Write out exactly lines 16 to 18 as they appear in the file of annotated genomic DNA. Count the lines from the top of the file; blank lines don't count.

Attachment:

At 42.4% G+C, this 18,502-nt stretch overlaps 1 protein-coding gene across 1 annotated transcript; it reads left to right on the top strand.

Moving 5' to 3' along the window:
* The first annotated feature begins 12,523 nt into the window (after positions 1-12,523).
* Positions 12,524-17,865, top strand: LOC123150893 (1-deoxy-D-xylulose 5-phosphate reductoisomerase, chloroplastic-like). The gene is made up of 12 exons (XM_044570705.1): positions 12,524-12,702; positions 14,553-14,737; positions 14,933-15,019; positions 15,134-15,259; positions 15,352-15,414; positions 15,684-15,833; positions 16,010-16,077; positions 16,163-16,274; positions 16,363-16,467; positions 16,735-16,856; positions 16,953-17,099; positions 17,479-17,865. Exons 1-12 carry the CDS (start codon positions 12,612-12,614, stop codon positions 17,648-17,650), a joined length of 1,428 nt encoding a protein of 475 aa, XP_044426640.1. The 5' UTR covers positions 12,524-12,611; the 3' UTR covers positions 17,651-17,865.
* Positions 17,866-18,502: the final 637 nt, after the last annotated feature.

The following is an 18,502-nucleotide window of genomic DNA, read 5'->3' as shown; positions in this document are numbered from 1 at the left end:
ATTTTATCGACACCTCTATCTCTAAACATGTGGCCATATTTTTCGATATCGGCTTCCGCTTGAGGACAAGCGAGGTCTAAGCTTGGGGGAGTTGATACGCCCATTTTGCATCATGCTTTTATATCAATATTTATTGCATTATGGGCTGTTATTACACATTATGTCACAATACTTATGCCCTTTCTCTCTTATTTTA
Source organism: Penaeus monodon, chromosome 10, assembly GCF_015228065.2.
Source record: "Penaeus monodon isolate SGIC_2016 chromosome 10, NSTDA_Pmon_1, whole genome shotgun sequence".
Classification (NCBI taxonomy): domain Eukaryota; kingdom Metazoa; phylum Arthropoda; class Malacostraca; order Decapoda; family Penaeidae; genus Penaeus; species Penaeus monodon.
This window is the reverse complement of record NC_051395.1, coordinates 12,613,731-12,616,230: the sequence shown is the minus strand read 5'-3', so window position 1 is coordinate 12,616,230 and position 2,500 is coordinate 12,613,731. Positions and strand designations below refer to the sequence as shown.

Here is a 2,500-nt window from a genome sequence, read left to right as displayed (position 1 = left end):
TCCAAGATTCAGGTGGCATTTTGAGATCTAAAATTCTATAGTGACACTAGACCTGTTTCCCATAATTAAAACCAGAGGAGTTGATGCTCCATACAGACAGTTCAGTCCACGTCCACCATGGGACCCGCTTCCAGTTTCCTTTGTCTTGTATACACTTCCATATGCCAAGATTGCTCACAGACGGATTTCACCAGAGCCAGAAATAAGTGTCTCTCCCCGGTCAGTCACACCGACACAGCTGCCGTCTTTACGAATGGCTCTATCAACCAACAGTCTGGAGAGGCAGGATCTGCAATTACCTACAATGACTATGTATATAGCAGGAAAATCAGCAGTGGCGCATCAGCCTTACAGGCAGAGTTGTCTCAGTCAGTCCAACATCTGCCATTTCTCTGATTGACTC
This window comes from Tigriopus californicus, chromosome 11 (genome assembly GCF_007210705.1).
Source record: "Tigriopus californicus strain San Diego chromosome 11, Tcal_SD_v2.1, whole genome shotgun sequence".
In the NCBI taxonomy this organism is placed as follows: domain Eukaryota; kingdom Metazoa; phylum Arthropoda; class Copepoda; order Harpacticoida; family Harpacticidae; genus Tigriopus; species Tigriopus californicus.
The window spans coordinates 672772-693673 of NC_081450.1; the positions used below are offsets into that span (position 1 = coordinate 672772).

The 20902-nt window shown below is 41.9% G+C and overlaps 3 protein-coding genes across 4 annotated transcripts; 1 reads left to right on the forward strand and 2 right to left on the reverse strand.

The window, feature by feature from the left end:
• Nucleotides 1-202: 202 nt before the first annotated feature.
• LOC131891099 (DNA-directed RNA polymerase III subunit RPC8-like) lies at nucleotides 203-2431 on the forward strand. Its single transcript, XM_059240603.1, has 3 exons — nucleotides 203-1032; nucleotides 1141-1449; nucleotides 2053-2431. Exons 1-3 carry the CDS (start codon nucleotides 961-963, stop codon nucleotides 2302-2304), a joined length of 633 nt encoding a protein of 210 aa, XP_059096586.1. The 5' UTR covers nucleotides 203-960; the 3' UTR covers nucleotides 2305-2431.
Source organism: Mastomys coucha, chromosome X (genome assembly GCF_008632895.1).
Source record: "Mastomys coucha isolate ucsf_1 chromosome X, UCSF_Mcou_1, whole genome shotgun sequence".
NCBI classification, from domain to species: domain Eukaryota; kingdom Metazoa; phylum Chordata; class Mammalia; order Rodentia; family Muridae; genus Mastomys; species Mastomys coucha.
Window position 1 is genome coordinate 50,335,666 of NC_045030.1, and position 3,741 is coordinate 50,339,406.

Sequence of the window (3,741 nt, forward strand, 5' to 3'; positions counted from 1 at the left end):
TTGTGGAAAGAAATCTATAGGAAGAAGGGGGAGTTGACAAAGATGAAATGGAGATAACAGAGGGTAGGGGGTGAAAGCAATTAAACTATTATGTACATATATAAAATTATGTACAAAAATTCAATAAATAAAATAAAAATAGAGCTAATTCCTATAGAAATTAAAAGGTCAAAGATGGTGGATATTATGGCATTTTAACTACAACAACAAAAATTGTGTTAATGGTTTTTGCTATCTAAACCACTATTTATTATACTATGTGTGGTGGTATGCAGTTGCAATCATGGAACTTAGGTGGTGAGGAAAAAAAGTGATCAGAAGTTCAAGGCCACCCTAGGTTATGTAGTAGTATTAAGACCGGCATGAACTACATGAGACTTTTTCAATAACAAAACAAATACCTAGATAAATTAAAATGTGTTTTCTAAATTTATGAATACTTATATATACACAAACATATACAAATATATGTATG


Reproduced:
In the NCBI taxonomy this organism is placed as follows: domain Eukaryota; kingdom Metazoa; phylum Arthropoda; class Copepoda; order Harpacticoida; family Harpacticidae; genus Tigriopus; species Tigriopus californicus.
The window spans coordinates 672772-693673 of NC_081450.1; the positions used below are offsets into that span (position 1 = coordinate 672772).

The 20902-nt window shown below is 41.9% G+C and overlaps 3 protein-coding genes across 4 annotated transcripts; 1 reads left to right on the forward strand and 2 right to left on the reverse strand.